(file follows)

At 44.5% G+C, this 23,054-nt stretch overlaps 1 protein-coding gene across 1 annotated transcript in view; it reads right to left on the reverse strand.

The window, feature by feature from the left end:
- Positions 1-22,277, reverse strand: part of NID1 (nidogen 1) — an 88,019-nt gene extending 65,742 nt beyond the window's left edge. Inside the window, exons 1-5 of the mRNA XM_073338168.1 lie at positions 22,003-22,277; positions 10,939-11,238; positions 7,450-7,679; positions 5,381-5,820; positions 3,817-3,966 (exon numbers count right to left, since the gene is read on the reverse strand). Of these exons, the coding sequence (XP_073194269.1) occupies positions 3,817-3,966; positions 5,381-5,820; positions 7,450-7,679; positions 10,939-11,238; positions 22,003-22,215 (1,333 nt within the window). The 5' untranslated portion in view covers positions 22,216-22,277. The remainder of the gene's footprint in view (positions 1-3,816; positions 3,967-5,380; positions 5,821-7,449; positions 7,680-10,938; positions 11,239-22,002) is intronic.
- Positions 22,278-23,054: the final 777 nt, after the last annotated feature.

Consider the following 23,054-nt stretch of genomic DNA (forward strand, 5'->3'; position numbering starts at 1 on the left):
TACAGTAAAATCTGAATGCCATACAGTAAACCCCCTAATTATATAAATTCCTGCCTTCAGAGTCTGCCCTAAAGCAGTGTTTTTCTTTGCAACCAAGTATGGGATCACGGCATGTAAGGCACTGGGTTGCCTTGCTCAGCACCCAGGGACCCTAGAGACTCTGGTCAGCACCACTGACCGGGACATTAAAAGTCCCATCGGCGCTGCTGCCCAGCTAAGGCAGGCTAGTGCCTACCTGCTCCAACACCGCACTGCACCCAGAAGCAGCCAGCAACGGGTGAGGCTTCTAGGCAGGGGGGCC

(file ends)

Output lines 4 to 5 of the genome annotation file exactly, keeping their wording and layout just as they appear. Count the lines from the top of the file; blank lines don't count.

- Positions 22,278-23,054: the final 777 nt, after the last annotated feature.

Consider the following 23,054-nt stretch of genomic DNA (forward strand, 5'->3'; position numbering starts at 1 on the left):